At the same time, the migration exchange with Ukraine and Kazakhstan be came more equal as there were registered three migrants from these countries per one immigrant from Russia leaving for these states. The migration exchange with Byelorussia has been still negative for Russia.
One third of the migrants from the CIS member countries and the Baltic States arrive to the Central federal okrug; however, the South and Volga federal okrugs are also attractive for migrants.
Emigration As the new practices of international labor exchange (work under labor con tracts, study or training abroad) take root in Russia alongside with country wide in troduction of mass communication culture and informatics, it resulted in a sharp (almost 2 times) decline in migration aimed at permanent residence in countries outside of the NIS from Russia in 2006 as compared with the figures observed in 2005. Over the time elapsed since the start of market reforms the most skilled pro fessionals have either left the country or adapted at last to the new economic reali For more details see: Chudinovskikh O. S. Prichiny i posledstviya krizisa rossiyskoi migratsionnoi statistiki (Causes and consequences of a crisis in the Russian migration statistics) // Otechestven nye zapiski. 2004. No. 4. P. 176 – 190. Mkrtchyan N. V. Vozmozhnye prichiny snizheniya immigratsii v Rossiyu v 2000 – 2001 godakh (Possible factors behind a decline in the immigration to Russia in 2000 and 2001) // Voprosy statistiki. 2003. No. 5. P.p. 47 – 52.
Section Social Sphere ties17. The “brain drain” facilitated by the economic problems faced by Russia (low wages and salaries, lack of jobs answering the level of education and training of persons seeking employment, uncertain career prospects18), as well as the sponta neous liberalization of the border regime in the 1990s significantly declined in the 2000s and was replaced by “labor pendulous international migration.” Therefore, in this sphere (in parallel to the similar processes relating to immigration to Russia from the former Soviet Republics) there was observed a partial reorientation from permanent forms of migration to temporary ones. Similarly to the situation in Europe, the concept of “resident” population in Russia is gradually becoming more ambiguous19, whereas labor migration of researchers becomes a reliable way to es tablish international contacts, universalize science and knowledge, and, in the end, to promote globalization.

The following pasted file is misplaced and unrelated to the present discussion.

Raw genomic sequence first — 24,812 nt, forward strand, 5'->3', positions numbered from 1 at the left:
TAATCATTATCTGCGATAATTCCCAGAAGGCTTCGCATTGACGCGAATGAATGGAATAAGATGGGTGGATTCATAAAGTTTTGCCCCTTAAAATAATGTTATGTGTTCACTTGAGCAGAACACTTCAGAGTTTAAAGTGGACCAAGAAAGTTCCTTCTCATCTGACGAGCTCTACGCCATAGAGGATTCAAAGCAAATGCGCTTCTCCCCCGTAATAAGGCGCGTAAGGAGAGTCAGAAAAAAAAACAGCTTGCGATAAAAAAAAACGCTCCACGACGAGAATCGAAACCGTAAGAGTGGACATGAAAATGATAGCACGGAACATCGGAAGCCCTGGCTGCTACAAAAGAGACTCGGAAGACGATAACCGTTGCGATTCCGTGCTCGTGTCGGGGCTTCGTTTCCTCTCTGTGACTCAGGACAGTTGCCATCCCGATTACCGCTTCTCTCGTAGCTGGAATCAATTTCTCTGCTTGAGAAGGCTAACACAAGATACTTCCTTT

The composition of skilled professionals emigrating from Russia has also changed: while in the early 1990s the main concerns related to scientists of world wide repute and leaders of scientific schools and disciplines, in the 2000s the ur gent problem was the emigration of graduates of prestigious Russian higher edu cation establishments, as well as students and postgraduate students studying abroad, who sought there permanent residence. In the case these trends become more pronounced, it may facilitate, alongside with creation of other problems, additional “ageing” of the country’s population20.
The interest in ethnic migration continued to wane. The new round of political problems in Israel, one of the main countries for Russia in terms of ethnic migra tion, observed in 2006 just made this trend, which has existed for a long time, more clear. However, the main changes occurred not in connection with Israel, but with Germany – in January through October of 2006 immigration to Germany declined According to the data collected in the framework of survey “Russian students abroad: prospects of return to Russia” yet in 2001 60 per cent of respondents (Russian citizens) being students abroad indicated that they can return to Russia in order to work in accordance with their future professions only on the condition that certain professional environment exists in Russia. The majority of respon dents (61 per cent) noted that the optimal model of professional and migration behavior of people migrating abroad for study can be described as the orientation to reside abroad with the possibility to perform their professional activities in Russia on the basis of temporary labor contracts or by the way of short professional visits. // Ledneva K. Ne poteryayet li Rossiya svoikh Platonov i Nevtonov (Will Russia be able to retain its Newtons and Platos) / Demoskop Weekly. No. 55 – 56.
As concerns the factors behind the “brain drain” observed in the 1990s, for more details see: Ush kalov I. Intellektualnaya migratsiya i bezopasnost (Intellectual migration and security) / Migratsiya i bezopasnost v Rossii (Migration and security in Russia). G. Vitkovskaya, S. Panarin, eds. The Carne gie Moscow Center. M. 2000. P.p. 109 – 151.